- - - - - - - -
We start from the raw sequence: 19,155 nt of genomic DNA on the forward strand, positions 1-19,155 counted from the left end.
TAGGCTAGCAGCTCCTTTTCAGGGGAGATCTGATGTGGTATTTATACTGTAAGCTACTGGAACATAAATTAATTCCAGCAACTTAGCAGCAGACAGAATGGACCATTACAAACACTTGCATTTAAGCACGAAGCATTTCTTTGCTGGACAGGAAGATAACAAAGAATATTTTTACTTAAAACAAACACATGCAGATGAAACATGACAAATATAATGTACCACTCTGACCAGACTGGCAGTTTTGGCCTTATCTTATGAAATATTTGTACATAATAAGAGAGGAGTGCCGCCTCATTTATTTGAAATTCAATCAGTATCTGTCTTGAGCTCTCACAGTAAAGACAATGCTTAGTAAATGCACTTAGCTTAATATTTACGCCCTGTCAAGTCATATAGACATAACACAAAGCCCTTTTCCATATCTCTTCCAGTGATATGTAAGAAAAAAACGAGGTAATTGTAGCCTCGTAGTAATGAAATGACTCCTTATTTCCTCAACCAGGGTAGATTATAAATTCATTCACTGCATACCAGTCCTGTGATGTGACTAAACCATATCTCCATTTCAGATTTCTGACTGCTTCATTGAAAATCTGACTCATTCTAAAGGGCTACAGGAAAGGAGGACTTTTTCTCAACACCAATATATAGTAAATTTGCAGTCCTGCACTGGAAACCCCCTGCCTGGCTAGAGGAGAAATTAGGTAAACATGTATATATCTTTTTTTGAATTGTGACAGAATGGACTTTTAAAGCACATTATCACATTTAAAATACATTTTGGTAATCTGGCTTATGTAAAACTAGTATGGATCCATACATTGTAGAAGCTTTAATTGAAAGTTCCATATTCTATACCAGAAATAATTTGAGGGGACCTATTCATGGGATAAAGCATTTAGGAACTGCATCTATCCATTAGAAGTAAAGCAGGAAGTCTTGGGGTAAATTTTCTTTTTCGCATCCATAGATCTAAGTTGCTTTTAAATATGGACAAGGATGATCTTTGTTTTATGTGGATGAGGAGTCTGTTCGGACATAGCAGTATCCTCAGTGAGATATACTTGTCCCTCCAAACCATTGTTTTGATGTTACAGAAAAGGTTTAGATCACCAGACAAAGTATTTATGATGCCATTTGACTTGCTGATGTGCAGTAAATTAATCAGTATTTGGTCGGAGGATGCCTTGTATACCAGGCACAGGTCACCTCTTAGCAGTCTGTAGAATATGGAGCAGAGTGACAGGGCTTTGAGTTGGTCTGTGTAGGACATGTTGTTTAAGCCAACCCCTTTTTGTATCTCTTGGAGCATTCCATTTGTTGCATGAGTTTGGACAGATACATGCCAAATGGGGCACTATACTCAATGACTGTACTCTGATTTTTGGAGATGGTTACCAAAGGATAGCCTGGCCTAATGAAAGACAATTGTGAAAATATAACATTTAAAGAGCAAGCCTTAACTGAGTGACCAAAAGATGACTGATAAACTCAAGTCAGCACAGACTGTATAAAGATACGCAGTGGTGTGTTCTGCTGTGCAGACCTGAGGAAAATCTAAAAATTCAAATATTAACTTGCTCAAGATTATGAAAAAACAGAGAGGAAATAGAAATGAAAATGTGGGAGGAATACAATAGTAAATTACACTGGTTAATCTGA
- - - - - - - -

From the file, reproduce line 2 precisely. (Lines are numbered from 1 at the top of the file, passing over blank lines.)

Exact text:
TAGGCTAGCAGCTCCTTTTCAGGGGAGATCTGATGTGGTATTTATACTGTAAGCTACTGGAACATAAATTAATTCCAGCAACTTAGCAGCAGACAGAATGGACCATTACAAACACTTGCATTTAAGCACGAAGCATTTCTTTGCTGGACAGGAAGATAACAAAGAATATTTTTACTTAAAACAAACACATGCAGATGAAACATGACAAATATAATGTACCACTCTGACCAGACTGGCAGTTTTGGCCTTATCTTATGAAATATTTGTACATAATAAGAGAGGAGTGCCGCCTCATTTATTTGAAATTCAATCAGTATCTGTCTTGAGCTCTCACAGTAAAGACAATGCTTAGTAAATGCACTTAGCTTAATATTTACGCCCTGTCAAGTCATATAGACATAACACAAAGCCCTTTTCCATATCTCTTCCAGTGATATGTAAGAAAAAAACGAGGTAATTGTAGCCTCGTAGTAATGAAATGACTCCTTATTTCCTCAACCAGGGTAGATTATAAATTCATTCACTGCATACCAGTCCTGTGATGTGACTAAACCATATCTCCATTTCAGATTTCTGACTGCTTCATTGAAAATCTGACTCATTCTAAAGGGCTACAGGAAAGGAGGACTTTTTCTCAACACCAATATATAGTAAATTTGCAGTCCTGCACTGGAAACCCCCTGCCTGGCTAGAGGAGAAATTAGGTAAACATGTATATATCTTTTTTTGAATTGTGACAGAATGGACTTTTAAAGCACATTATCACATTTAAAATACATTTTGGTAATCTGGCTTATGTAAAACTAGTATGGATCCATACATTGTAGAAGCTTTAATTGAAAGTTCCATATTCTATACCAGAAATAATTTGAGGGGACCTATTCATGGGATAAAGCATTTAGGAACTGCATCTATCCATTAGAAGTAAAGCAGGAAGTCTTGGGGTAAATTTTCTTTTTCGCATCCATAGATCTAAGTTGCTTTTAAATATGGACAAGGATGATCTTTGTTTTATGTGGATGAGGAGTCTGTTCGGACATAGCAGTATCCTCAGTGAGATATACTTGTCCCTCCAAACCATTGTTTTGATGTTACAGAAAAGGTTTAGATCACCAGACAAAGTATTTATGATGCCATTTGACTTGCTGATGTGCAGTAAATTAATCAGTATTTGGTCGGAGGATGCCTTGTATACCAGGCACAGGTCACCTCTTAGCAGTCTGTAGAATATGGAGCAGAGTGACAGGGCTTTGAGTTGGTCTGTGTAGGACATGTTGTTTAAGCCAACCCCTTTTTGTATCTCTTGGAGCATTCCATTTGTTGCATGAGTTTGGACAGATACATGCCAAATGGGGCACTATACTCAATGACTGTACTCTGATTTTTGGAGATGGTTACCAAAGGATAGCCTGGCCTAATGAAAGACAATTGTGAAAATATAACATTTAAAGAGCAAGCCTTAACTGAGTGACCAAAAGATGACTGATAAACTCAAGTCAGCACAGACTGTATAAAGATACGCAGTGGTGTGTTCTGCTGTGCAGACCTGAGGAAAATCTAAAAATTCAAATATTAACTTGCTCAAGATTATGAAAAAACAGAGAGGAAATAGAAATGAAAATGTGGGAGGAATACAATAGTAAATTACACTGGTTAATCTGA